The Dispossessed: Urras and Hope Betrayed

“Shevek, a brilliant physicist, decides to take action. He will seek answers, question the unquestionable, and attempt to tear down the walls of hatred that have isolated his planets of anarchists from the rest of the civilized universe… Shevek must make the unprecedented journey to the utopian mother planet, Urras, to challenge the complex structures of life and living, and ignite the fires of change.” – Eos edition paperback cover Ursula K. Le Guin’s The Dispossessed alternates between two narratives across time and space. One revolves around the protagonist Shevek in the present as he travels to and learns about the world of Urras; the following piece looks at this story. The second narrative tells the story of Shevek’s past and his life growing up on the world of Anarres, an anarchic and egalitarian society – I’ll explore that in the next post. Finally, I’ll be examining the whole story in a third and final piece through one of the novel’s central theme: Reconciliation.

Dispossessed Laguna Miscanti - Antofagasta Chile

Crossing the Wall: Ursula K. Le Guin’s The Dispossessed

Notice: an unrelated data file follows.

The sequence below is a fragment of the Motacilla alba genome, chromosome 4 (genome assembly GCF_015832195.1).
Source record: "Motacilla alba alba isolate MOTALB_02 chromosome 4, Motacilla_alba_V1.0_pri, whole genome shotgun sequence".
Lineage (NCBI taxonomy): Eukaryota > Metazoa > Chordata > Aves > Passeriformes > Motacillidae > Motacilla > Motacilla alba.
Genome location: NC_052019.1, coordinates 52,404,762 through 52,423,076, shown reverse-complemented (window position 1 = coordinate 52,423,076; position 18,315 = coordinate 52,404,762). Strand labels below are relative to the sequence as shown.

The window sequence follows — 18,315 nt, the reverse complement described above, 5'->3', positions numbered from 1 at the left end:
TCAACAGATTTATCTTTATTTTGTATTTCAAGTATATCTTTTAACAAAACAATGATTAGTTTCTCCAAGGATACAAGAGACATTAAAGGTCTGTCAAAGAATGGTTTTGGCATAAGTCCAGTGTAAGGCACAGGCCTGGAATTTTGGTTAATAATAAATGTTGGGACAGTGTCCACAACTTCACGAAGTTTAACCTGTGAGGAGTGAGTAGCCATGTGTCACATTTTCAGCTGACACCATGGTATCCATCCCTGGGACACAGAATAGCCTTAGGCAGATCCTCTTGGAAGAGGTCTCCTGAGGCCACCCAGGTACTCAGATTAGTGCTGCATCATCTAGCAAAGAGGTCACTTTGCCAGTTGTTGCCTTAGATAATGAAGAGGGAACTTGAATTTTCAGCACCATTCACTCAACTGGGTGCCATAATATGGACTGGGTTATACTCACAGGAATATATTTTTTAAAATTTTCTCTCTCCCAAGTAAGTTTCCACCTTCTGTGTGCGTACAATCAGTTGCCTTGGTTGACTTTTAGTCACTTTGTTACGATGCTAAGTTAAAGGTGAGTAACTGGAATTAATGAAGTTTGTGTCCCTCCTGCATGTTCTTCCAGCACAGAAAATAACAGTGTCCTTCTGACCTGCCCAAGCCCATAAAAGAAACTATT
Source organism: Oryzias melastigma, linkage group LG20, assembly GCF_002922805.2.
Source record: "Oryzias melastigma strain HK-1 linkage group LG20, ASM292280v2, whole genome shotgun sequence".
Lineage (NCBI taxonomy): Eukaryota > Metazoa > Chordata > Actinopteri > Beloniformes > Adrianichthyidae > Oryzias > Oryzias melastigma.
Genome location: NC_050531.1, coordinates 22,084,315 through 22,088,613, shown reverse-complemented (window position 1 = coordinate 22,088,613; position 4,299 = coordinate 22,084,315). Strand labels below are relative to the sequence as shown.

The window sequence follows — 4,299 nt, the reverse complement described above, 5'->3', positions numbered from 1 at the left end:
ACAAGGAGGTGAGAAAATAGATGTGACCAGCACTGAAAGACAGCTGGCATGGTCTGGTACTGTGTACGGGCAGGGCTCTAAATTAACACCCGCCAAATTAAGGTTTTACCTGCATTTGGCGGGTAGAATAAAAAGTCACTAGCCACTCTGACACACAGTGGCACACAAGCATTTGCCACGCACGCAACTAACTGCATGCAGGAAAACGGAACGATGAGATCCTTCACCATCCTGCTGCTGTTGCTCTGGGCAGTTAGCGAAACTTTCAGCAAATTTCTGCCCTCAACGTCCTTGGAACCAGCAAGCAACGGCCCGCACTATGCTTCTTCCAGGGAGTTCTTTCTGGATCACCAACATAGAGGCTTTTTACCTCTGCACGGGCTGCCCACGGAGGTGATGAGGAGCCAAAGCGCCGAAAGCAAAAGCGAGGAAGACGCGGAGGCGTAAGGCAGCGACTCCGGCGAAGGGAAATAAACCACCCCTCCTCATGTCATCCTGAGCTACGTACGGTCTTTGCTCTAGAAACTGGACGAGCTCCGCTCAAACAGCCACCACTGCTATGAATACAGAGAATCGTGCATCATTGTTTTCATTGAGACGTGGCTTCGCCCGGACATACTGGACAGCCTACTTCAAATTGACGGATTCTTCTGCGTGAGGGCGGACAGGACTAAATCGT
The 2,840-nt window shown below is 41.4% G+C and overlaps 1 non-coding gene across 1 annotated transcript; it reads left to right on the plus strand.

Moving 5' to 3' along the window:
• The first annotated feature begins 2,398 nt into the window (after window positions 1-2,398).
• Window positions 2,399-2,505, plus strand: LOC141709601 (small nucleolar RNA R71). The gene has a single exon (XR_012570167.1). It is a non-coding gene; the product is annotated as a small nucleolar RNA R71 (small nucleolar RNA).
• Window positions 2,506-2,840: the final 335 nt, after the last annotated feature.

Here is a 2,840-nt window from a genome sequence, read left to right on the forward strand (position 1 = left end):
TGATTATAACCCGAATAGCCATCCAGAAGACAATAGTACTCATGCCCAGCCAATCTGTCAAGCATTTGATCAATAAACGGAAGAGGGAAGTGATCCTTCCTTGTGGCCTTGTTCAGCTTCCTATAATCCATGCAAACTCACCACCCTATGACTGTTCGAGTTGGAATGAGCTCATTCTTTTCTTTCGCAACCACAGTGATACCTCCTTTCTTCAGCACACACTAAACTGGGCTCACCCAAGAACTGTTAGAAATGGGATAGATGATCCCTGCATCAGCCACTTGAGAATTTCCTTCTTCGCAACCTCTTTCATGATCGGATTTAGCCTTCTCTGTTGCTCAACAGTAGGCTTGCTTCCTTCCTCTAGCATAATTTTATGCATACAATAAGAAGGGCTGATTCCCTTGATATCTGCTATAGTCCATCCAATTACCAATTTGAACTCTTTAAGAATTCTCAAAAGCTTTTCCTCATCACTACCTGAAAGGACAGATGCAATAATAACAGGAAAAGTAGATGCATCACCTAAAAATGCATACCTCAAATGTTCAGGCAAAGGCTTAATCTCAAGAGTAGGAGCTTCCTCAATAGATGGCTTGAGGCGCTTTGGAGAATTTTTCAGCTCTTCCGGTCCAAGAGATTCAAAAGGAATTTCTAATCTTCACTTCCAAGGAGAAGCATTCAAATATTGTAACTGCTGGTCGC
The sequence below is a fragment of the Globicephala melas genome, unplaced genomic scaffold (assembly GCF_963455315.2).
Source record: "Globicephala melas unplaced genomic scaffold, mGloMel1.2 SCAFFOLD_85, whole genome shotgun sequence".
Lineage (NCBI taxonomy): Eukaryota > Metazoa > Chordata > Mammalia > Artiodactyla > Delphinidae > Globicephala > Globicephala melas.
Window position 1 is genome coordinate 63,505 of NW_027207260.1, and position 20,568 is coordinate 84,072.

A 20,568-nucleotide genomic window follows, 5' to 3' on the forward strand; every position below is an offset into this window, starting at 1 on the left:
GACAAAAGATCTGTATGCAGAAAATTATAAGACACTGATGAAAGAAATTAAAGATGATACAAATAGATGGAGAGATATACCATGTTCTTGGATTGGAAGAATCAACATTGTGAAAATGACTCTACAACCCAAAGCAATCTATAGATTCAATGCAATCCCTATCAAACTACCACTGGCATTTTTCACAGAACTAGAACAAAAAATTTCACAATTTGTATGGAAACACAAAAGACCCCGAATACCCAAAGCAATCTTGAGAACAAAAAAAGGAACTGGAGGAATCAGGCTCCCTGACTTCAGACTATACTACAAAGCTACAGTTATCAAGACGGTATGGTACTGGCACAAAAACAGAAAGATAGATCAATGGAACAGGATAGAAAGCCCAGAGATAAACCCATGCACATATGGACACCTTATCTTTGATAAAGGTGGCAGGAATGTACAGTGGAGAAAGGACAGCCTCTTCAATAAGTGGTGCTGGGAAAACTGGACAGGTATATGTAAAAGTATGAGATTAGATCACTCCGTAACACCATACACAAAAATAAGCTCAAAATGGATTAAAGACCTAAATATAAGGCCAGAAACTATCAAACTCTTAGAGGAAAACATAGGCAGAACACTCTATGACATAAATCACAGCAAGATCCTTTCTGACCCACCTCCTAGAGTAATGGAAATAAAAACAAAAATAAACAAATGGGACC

My honeymoon with The Dispossessed: An Ambiguous Utopia was an intense and extended one. Ursula K. Le Guin’s Nebula and Hugo-winning novel proved immensely alluring to me – its rendition of post-capitalistic civilization; its probing into the nature of revolution and power; its look at the possibility for change. The novelty and power of its ideas captivated me so much that I devoured an essay collection dedicated to them, and The Dispossessed quickly became one of my favourite novels of all time. When I recently returned to the story through the audiobook narrated by Don Leslie, I found the infatuation that had so arrested me had faded. The ideas, once so vivid and vital in my mind, had lost their lustre, becoming old-hat and common sense. At the same time, I began to notice the novel’s shortcomings, despite my best efforts not to: There was an awful lot of exposition, its real world parallels were obvious and dated, and Le Guin’s prose, while still beautiful, contained neither the mythic flourish of The Left Hand of Darkness nor the …

Time and The Promise